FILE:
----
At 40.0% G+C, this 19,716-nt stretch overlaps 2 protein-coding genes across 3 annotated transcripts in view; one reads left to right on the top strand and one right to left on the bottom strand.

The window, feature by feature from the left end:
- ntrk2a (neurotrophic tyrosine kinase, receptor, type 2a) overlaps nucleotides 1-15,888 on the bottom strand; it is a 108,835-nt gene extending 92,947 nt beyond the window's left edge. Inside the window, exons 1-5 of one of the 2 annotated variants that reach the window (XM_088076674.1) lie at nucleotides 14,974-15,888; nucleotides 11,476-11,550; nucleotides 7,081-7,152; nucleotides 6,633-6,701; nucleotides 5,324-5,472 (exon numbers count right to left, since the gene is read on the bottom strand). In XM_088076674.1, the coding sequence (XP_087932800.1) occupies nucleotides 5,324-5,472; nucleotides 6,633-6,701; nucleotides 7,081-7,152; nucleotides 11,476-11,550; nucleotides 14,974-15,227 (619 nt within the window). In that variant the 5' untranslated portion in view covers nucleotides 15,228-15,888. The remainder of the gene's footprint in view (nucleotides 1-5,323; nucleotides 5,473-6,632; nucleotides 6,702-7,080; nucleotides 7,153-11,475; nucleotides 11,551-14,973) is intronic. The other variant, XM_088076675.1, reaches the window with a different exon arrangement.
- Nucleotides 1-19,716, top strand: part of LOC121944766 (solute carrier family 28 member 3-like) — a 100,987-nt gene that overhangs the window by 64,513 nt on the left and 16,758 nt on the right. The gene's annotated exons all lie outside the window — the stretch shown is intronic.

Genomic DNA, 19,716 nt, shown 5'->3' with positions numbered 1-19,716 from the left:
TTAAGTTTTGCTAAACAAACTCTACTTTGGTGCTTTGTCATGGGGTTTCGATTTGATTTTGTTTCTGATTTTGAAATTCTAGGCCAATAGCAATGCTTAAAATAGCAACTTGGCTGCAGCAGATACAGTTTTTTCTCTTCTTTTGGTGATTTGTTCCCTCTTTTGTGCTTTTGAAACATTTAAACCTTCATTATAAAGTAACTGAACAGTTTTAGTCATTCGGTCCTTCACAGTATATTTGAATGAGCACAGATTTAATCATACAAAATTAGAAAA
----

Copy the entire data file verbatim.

At 40.0% G+C, this 19,716-nt stretch overlaps 2 protein-coding genes across 3 annotated transcripts in view; one reads left to right on the top strand and one right to left on the bottom strand.

The window, feature by feature from the left end:
- ntrk2a (neurotrophic tyrosine kinase, receptor, type 2a) overlaps nucleotides 1-15,888 on the bottom strand; it is a 108,835-nt gene extending 92,947 nt beyond the window's left edge. Inside the window, exons 1-5 of one of the 2 annotated variants that reach the window (XM_088076674.1) lie at nucleotides 14,974-15,888; nucleotides 11,476-11,550; nucleotides 7,081-7,152; nucleotides 6,633-6,701; nucleotides 5,324-5,472 (exon numbers count right to left, since the gene is read on the bottom strand). In XM_088076674.1, the coding sequence (XP_087932800.1) occupies nucleotides 5,324-5,472; nucleotides 6,633-6,701; nucleotides 7,081-7,152; nucleotides 11,476-11,550; nucleotides 14,974-15,227 (619 nt within the window). In that variant the 5' untranslated portion in view covers nucleotides 15,228-15,888. The remainder of the gene's footprint in view (nucleotides 1-5,323; nucleotides 5,473-6,632; nucleotides 6,702-7,080; nucleotides 7,153-11,475; nucleotides 11,551-14,973) is intronic. The other variant, XM_088076675.1, reaches the window with a different exon arrangement.
- Nucleotides 1-19,716, top strand: part of LOC121944766 (solute carrier family 28 member 3-like) — a 100,987-nt gene that overhangs the window by 64,513 nt on the left and 16,758 nt on the right. The gene's annotated exons all lie outside the window — the stretch shown is intronic.

Genomic DNA, 19,716 nt, shown 5'->3' with positions numbered 1-19,716 from the left:
TTAAGTTTTGCTAAACAAACTCTACTTTGGTGCTTTGTCATGGGGTTTCGATTTGATTTTGTTTCTGATTTTGAAATTCTAGGCCAATAGCAATGCTTAAAATAGCAACTTGGCTGCAGCAGATACAGTTTTTTCTCTTCTTTTGGTGATTTGTTCCCTCTTTTGTGCTTTTGAAACATTTAAACCTTCATTATAAAGTAACTGAACAGTTTTAGTCATTCGGTCCTTCACAGTATATTTGAATGAGCACAGATTTAATCATACAAAATTAGAAAA